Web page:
Bone health is a very important part of prostate cancer treatment for men on androgen deprivation therapy. The injections given to treat the cancer have an anti-testosterone effect, and low testosterone is a well-known cause of osteoporosis in men. The hormone therapy causes bone mineral density loss and increases fracture incidence; therefore, it is recommended that all men on hormone therapy be on a calcium and vitamin D supplement daily.
In addition to this, we recommend treatment with either Fosamax, Prolia, or Xgeva based on whether or not the cancer has spread to the bone. If there is bone metastasis, monthly injections of Xgeva are required for the first year and then every three months thereafter. If there is no spread to the bone, then patients can elect to either get an injection once every six months (Prolia), or take an oral medication once a week (Fosamax).
The emotional side of cancer is not discussed as often as the physical effects, but it is not something to be overlooked. Dealing with a cancer diagnosis can be difficult and stressful for patients and their families; therefore, Urology Centers of Alabama has established a referral relationship with Mr. Butch Williams to enable our patients to better cope with the disease. Mr. Williams is involved in pastoral care at Vestavia Hills United Methodist Church and is a prostate cancer survivor himself.
However, one does not have to be a particular denomination or even religious to benefit from this service. Sometimes it just helps to talk with someone who has undergone similar experiences. Mr. Williams serves as a compassionate presence and is there to offer comfort, not convert you to a particular religious belief. Studies show that your emotional well-being can affect your cancer treatment and progress. We want to ensure that not only are our patients’ physical needs being met, but their emotional and spiritual ones as well.
Studies show that one of the best ways to take care of yourself is to maintain an active lifestyle, and this is especially important for men with prostate cancer. One of the primary treatments for prostate cancer is hormone therapy which works by lowering a man’s testosterone level. Although this helps suppress the cancer, it puts men at risk for muscle mass and bone density loss and increases the risk of a cardiovascular event.There are numerous benefits to physical activity. Not only does it help control weight and improve your cardiovascular health, but it also is beneficial for your bone health, energy, and mood. Urology Centers of Alabama is very excited to have partnered with the Shades Valley YMCA to address this issue. We have developed a fitness program aimed to improve the side effects of hormone therapy, and the Y is graciously allowing our patients to participate in this 12-week program free of charge.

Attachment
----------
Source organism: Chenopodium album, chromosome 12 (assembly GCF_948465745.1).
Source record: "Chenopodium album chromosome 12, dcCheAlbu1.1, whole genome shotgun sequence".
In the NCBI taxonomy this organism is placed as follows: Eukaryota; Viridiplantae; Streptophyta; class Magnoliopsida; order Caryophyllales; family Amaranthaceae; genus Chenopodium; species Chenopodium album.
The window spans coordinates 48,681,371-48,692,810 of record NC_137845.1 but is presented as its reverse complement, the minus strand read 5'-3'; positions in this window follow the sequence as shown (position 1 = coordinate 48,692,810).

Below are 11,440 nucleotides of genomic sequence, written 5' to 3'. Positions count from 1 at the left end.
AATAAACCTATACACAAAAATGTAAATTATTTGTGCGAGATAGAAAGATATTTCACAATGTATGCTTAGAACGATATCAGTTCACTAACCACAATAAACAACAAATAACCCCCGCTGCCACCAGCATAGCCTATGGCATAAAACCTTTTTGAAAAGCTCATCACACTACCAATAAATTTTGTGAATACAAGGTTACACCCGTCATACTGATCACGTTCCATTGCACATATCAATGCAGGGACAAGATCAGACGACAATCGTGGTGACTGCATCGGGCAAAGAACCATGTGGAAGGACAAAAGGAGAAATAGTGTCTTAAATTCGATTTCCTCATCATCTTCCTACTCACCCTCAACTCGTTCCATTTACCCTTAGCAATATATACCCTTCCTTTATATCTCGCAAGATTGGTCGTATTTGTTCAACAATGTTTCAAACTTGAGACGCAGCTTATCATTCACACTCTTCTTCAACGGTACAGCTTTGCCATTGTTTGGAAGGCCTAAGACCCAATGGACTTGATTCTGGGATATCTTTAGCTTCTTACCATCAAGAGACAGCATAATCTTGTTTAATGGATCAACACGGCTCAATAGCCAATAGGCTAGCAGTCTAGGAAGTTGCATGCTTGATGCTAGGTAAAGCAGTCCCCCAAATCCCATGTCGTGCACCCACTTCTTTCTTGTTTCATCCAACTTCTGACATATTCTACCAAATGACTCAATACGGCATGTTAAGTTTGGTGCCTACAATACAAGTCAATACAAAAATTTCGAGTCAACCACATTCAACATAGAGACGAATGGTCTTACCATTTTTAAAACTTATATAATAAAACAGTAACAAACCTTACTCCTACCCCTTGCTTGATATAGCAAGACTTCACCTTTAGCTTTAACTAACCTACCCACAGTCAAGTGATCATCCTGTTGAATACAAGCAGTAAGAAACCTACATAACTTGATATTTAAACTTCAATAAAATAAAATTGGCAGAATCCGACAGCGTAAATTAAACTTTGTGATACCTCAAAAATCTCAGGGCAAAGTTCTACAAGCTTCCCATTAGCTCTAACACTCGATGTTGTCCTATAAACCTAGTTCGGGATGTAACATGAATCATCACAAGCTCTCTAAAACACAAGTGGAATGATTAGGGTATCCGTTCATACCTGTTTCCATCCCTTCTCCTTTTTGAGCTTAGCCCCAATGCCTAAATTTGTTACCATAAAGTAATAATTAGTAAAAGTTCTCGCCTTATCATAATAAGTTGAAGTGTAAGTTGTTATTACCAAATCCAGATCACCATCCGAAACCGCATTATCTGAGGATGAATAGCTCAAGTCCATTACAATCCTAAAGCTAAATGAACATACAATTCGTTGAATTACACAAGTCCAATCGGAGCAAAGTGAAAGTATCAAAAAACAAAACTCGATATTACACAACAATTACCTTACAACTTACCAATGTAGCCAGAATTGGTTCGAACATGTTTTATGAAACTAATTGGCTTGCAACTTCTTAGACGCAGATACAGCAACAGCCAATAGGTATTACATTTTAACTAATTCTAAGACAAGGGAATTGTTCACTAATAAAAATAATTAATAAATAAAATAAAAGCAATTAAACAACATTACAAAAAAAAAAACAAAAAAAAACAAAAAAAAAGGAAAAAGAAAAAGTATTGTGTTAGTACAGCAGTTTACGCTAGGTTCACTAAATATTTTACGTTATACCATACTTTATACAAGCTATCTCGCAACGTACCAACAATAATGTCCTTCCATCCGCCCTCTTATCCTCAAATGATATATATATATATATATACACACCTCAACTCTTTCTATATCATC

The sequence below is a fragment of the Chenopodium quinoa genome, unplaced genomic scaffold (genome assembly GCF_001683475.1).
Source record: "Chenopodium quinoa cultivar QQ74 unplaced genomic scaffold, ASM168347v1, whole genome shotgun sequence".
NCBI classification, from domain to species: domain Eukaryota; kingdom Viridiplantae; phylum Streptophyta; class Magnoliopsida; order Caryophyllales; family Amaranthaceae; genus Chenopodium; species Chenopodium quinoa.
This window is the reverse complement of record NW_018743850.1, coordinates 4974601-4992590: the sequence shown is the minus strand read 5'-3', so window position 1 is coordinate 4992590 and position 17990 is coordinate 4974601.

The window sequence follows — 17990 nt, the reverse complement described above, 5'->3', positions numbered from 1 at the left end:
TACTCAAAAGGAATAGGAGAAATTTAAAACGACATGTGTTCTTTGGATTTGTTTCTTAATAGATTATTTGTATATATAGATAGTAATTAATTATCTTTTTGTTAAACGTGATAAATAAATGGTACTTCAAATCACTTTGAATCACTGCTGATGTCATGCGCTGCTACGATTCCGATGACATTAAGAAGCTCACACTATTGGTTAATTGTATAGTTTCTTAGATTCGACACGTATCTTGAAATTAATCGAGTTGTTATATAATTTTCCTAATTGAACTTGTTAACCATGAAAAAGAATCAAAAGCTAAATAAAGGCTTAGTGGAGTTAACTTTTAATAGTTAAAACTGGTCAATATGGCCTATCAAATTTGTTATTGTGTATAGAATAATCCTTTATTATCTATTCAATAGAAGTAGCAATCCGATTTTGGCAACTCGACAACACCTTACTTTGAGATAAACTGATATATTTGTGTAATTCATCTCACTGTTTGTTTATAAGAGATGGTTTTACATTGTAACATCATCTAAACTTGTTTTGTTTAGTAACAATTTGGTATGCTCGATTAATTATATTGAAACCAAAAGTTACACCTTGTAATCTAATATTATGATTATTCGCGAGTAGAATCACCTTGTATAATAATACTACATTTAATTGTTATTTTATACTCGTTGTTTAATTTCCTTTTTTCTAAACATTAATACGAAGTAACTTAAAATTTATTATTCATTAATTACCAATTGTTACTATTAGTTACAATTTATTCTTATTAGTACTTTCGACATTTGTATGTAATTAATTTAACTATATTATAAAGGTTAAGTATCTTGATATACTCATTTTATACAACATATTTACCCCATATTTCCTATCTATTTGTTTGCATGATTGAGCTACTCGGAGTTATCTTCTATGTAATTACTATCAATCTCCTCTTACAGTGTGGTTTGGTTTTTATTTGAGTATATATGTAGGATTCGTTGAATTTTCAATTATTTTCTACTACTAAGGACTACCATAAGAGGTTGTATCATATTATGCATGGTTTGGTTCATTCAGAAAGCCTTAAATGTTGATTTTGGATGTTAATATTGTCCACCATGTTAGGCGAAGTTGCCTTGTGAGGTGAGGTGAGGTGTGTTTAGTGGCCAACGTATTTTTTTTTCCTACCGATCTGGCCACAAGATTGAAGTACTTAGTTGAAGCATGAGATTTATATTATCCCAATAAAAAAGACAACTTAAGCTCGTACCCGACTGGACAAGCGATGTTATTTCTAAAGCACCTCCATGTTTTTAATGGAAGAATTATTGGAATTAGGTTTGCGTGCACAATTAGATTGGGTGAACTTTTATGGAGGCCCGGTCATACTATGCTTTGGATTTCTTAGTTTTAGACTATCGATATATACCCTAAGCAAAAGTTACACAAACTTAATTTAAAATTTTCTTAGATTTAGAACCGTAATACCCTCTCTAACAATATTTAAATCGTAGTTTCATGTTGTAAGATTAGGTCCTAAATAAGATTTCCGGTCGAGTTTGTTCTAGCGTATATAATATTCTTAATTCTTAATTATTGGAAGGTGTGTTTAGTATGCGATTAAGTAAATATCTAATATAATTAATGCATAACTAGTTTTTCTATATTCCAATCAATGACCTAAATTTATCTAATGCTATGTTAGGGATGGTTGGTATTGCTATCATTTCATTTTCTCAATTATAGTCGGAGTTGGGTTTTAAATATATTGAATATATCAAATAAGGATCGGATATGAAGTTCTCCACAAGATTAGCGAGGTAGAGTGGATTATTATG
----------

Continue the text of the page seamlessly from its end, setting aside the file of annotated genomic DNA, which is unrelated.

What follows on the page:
As part of the program, you will have a 1-hour initial consultation with a health coach to assess your baseline fitness level and address your specific needs. You will then have several one-on-one sessions with a trainer and develop an exercise routine geared at improving your cardiovascular health, strength, and flexibility. At the end of 12 weeks, you will have a post-assessment to evaluate your progress, and hopefully, will have developed an exercise regimen that you can continue on your own. Numerous studies have shown that exercise boosts outcomes and survival for prostate cancer patients. In clinical trials, men assigned to exercise training had less fatigue when completing activities of daily living, reported a higher quality of life, and improved their muscle strength when compared to control groups. Furthermore, new research suggests that prostate cancer men who lead active lifestyles have better survival rates than those who do not.
Nutrition is also an important component to prostate cancer health. Unhealthy diets that are high in red meat, cheese, and sugar might be linked to higher risk of death from cancer. We are dedicated to seeing that our patients follow a well-balanced diet. We also know that prostate cancer patients have the potential to lose weight and become deficient in several nutrients as they go through this process. Therefore, we check complete metabolic profiles to make sure our patients are nutritionally sound. Based on these results, we might recommend supplements or prescription medications. We also have a nutritionist to whom we refer our patients if needed.